- Give players meaningful choices to make regarding which weapons they wield
- To introduce a touch more realism to combat (or ‘fantasy realism’ as I like to call it… realism based on our perception of fantasy novels, TV and film!)
- Keep things balanced and fast paced
I’m going to copy and paste the bulk of the content here, so you can see the new properties and rules variants. But you should download the product to see the revised Hipsters & Dragons Weapon Table, and which weapons have which new properties.
Slash, Stab, Hack, Repeat!
Melee and ranged weapons that deal bludgeoning or piercing damage enjoy the following benefits:
When attacking with a melee weapon that deals bludgeoning damage, if you miss by 1, you hit instead, dealing half the normal damage to the target. You cannot deal sneak attack damage on the hit.
Weapons that deal piercing damage are capable of particularly grievous wounds, impaling their victims and rupturing vital organs. When you score a critical hit you triple the weapon’s damage dice instead of doubling them.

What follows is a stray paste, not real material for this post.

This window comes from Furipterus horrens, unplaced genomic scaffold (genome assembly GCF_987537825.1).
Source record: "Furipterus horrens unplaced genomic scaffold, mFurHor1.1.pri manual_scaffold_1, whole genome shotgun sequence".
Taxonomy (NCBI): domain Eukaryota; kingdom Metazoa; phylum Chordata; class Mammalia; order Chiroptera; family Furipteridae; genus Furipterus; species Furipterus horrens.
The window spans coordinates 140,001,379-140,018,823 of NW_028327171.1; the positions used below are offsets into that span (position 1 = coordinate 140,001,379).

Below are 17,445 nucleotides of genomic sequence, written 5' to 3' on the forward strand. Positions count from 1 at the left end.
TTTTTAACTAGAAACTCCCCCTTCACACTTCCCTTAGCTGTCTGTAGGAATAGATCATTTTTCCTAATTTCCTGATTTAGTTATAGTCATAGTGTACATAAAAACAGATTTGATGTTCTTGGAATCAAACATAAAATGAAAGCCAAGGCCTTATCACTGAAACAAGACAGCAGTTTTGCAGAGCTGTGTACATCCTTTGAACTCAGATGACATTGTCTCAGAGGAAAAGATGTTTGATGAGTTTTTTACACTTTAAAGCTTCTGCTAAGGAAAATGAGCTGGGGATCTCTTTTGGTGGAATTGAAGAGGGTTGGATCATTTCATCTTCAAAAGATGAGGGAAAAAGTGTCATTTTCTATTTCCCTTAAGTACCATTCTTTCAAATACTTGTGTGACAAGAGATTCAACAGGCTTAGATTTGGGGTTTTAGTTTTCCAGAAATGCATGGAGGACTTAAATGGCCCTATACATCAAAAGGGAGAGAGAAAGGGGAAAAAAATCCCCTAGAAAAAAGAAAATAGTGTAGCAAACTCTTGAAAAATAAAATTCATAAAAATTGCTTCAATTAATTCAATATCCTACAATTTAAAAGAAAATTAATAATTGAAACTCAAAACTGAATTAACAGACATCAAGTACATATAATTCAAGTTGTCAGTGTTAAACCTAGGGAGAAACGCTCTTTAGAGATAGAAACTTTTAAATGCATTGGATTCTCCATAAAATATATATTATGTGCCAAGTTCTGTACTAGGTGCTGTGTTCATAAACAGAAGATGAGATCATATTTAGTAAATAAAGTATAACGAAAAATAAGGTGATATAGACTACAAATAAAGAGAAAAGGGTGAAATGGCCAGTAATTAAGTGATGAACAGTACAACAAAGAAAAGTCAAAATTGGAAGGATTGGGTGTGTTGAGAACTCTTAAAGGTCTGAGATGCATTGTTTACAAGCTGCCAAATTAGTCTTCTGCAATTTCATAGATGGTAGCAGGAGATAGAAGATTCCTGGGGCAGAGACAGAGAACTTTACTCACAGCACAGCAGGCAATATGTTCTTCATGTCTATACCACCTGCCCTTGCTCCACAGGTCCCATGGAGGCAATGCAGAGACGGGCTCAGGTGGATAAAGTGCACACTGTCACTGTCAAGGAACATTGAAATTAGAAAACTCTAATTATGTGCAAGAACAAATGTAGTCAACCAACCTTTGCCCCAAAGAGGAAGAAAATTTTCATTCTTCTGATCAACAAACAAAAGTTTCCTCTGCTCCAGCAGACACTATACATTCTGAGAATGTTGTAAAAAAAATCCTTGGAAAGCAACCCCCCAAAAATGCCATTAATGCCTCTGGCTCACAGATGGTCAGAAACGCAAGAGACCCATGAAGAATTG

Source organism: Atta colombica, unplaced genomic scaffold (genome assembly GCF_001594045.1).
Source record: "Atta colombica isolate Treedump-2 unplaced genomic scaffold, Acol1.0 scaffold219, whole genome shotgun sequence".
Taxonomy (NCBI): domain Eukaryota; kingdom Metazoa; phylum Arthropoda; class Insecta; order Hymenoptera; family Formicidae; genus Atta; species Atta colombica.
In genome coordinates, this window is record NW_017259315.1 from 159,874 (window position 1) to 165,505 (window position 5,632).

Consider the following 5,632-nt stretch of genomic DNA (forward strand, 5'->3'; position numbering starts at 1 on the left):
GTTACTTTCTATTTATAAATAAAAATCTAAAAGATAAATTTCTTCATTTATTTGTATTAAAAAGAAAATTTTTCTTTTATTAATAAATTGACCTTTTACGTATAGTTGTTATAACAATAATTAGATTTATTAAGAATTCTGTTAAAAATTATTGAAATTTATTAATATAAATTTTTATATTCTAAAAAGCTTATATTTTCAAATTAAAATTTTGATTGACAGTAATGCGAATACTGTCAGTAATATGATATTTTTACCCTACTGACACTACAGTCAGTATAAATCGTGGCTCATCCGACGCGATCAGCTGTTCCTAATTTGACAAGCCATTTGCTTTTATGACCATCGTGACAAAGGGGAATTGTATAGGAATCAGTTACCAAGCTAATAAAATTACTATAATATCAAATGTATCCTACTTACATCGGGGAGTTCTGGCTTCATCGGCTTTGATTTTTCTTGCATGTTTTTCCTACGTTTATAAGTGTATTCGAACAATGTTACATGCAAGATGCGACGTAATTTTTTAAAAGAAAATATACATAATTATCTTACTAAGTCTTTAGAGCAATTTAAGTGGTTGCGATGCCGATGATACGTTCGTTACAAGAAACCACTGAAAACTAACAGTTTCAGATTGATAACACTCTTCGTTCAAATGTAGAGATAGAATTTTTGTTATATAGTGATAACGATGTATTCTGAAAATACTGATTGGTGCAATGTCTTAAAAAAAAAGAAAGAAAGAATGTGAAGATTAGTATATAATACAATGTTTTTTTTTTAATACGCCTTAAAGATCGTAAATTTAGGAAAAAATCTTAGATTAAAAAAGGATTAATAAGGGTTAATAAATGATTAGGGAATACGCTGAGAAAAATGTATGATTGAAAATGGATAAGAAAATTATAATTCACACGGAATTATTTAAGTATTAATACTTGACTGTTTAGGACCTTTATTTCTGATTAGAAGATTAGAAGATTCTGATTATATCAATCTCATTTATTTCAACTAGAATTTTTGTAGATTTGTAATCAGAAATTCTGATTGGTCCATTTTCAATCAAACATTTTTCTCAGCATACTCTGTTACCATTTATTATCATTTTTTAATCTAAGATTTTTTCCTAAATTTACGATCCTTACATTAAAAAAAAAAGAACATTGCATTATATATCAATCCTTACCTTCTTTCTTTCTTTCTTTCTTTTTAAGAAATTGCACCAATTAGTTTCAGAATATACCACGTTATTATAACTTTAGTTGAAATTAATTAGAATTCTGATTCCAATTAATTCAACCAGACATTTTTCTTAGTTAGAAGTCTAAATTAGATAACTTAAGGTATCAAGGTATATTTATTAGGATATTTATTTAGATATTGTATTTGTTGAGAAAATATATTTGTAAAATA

New Weapon Properties
A list of new weapon properties.
Charge. This weapon can be used to deal lethal damage on a charge. If you move at least 20 feet in a straight line before engaging an opponent, you may choose to take a -4 modifier on your first attack roll against that creature. If you hit with that attack, you roll an additional damage die, equal to that of the weapon’s usual damage die.
Handy. You have advantage on attack rolls against a creature you are grappling, as well as against creatures that are grappling you.
Long. While you are wielding a long weapon, any creature that is not wielding a long weapon (or natural weapon of 10 feet reach) provokes an opportunity attack from you when they enter your reach. If you have the Polearm Master feat, you gain advantage on this roll. You have disadvantage to hit an opponent that is grappling you, or grappled by you, when you attack with a long weapon.
Long (defence). Weapons with the long (defence) property have the same benefits and disadvantages of those with the long property, but with one additional benefit. If you hit a creature with an opportunity attack as they enter your reach, you reduce their speed to zero.